opaline


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opaline

[′ō·pə‚lēn]
(mineralogy)
Any of several minerals related to or resembling opal.
An earthy form of gypsum.
References in periodicals archive ?
In London in the late 1960s and early 70s, opalines were very expensive because the Shah of Persia and his wife liked them very much.
In the study, the researchers analyze the dental wear of the ungulates (herbivorous mammals) caused by microscopic particles of opaline silica in plants.
According to Kelly, these microparticles exhibit enhanced optoelectronic properties, and can be self-assembled into opaline arrays.
These silcretes are attributed to brackish, silica-saturated groundwaters from weathering granites, with precipitation of opaline and chalcedonic silica occurring in response to evaporative concentration as the flow path approaches a major discharge zone.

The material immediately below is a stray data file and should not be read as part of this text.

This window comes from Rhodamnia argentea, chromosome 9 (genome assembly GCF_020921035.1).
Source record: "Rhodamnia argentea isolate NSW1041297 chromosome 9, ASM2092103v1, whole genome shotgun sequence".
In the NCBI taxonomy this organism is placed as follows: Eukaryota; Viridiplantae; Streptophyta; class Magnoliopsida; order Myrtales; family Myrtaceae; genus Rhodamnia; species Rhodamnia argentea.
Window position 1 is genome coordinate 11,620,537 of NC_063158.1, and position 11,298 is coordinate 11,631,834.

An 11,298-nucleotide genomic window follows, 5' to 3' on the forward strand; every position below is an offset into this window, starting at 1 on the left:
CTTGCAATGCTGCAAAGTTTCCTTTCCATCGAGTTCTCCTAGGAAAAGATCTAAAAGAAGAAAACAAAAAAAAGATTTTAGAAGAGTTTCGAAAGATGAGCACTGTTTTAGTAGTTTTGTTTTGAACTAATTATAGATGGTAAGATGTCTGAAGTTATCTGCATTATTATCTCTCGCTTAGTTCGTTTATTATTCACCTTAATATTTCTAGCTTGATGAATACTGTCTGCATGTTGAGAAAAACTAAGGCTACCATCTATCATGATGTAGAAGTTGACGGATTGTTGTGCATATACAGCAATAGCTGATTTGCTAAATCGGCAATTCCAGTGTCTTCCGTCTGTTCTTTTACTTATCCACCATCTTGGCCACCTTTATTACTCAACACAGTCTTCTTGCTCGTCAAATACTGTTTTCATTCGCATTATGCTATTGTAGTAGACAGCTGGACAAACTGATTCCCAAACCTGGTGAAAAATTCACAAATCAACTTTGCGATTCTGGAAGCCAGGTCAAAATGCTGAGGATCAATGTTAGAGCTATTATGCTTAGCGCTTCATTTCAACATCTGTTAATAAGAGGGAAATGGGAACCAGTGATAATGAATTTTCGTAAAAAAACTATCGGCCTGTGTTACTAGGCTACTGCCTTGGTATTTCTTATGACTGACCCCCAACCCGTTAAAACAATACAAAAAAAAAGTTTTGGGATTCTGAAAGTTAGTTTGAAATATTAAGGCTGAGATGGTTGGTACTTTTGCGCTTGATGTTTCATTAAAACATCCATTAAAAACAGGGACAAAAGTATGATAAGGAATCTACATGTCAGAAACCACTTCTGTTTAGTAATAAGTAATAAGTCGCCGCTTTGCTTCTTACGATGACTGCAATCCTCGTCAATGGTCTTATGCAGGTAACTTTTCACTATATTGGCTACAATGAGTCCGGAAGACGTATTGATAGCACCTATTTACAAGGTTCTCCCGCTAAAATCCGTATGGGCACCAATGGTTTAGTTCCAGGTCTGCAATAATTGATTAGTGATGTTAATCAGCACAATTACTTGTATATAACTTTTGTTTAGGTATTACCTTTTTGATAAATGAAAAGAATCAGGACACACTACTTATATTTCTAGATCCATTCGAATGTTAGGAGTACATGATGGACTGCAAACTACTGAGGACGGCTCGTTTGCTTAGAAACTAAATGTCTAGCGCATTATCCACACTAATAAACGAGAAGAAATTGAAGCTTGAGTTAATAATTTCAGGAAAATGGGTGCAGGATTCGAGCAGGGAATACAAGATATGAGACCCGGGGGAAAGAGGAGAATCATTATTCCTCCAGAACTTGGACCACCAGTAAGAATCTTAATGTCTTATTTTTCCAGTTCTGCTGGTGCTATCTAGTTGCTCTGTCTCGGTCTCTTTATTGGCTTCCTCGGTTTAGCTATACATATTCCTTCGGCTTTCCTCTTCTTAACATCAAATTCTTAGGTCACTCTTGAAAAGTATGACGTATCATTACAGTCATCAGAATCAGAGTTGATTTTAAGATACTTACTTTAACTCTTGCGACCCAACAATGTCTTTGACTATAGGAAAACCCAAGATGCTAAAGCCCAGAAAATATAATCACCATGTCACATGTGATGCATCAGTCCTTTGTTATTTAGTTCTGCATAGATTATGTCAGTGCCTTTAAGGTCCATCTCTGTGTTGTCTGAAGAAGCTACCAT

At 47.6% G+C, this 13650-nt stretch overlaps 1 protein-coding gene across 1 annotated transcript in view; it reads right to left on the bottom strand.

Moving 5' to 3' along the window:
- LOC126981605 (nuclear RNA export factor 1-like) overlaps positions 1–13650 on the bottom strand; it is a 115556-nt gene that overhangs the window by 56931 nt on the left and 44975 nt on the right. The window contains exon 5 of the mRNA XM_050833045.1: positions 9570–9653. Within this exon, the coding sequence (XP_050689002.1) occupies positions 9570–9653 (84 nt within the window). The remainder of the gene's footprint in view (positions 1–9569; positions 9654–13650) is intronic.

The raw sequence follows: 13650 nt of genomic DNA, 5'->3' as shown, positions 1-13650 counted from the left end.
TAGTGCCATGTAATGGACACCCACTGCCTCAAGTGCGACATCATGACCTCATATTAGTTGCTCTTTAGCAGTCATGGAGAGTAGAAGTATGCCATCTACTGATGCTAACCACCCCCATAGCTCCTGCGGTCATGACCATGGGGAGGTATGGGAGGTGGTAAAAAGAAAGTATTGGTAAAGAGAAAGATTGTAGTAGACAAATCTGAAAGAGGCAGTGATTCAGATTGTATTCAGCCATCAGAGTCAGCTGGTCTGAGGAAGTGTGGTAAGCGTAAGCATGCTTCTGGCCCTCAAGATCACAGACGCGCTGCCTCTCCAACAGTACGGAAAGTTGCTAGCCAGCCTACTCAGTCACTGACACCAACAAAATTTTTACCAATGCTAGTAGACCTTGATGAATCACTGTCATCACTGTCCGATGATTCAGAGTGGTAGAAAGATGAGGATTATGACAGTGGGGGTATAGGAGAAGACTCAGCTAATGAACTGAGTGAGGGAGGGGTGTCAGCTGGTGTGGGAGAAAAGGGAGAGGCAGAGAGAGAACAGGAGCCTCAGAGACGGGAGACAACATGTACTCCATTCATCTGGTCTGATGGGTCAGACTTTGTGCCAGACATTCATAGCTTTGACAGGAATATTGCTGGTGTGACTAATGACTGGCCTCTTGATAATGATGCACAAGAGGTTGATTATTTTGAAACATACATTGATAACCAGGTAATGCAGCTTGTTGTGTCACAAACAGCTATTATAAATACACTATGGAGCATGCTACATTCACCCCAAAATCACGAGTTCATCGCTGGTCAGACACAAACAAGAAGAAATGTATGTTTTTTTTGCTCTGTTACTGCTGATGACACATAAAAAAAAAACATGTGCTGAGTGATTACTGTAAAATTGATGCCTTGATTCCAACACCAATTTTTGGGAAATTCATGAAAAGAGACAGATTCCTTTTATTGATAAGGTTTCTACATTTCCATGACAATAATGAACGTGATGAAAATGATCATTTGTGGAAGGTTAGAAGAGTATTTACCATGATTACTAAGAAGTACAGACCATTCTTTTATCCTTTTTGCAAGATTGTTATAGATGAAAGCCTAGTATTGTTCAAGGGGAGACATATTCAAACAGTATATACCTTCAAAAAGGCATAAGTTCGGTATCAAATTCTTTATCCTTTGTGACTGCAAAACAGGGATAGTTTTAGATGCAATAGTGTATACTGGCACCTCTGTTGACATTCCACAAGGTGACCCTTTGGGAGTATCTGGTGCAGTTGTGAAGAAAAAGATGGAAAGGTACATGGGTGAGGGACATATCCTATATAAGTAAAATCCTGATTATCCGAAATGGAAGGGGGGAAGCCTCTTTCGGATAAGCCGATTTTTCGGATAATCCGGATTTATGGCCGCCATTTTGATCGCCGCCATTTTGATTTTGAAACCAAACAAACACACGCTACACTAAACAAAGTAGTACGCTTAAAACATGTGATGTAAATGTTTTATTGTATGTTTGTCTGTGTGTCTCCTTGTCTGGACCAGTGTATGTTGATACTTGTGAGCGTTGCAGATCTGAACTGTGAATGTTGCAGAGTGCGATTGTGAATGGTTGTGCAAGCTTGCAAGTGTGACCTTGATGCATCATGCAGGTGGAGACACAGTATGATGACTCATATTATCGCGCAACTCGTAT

Boldly she presents herself, opaline against a jet-black background, her navel lifted on the merry swell of her abdomen.
One felt in the presence, as Henry Adams said of a friend, of a mind opaline with infinite shades and refractions of light.
The vase is made of blown opaline glass within a silver mount.
I rode Opaline Van Holland, a 17hh seven-year-old Belgian warmblood light bay gelding, to score a 28 dressage followed by double clear jumping to finish third best in my arena.
In many instances where radiolarians are well preserved, however, it is often taken to indicate that deposition was very rapid, protecting the relatively unstable opaline silica of their skeletons from dissolution; this is the case, for example, in the Early Eocene of the Jeanne d'Arc Basin, offshore Newfoundland (Thomas 1995).
A trio of Opaline glass vases like these with the painted panels and dated circa 1860-80 would be worth around pounds 100-pounds 200 if they were in perfect condition.
The luxurious fabrics and succulent foods that surround her, the abstracted expression with which she contemplates the plumes of smoke curving upward from her lips, and her opaline, nearly boneless body present an impossible dream of leisure and pleasure.
Apparently, Avon cosmetics marketed an Ancient Egyptian cat in opaline glass some years ago and, not surprisingly, this too has become scarce.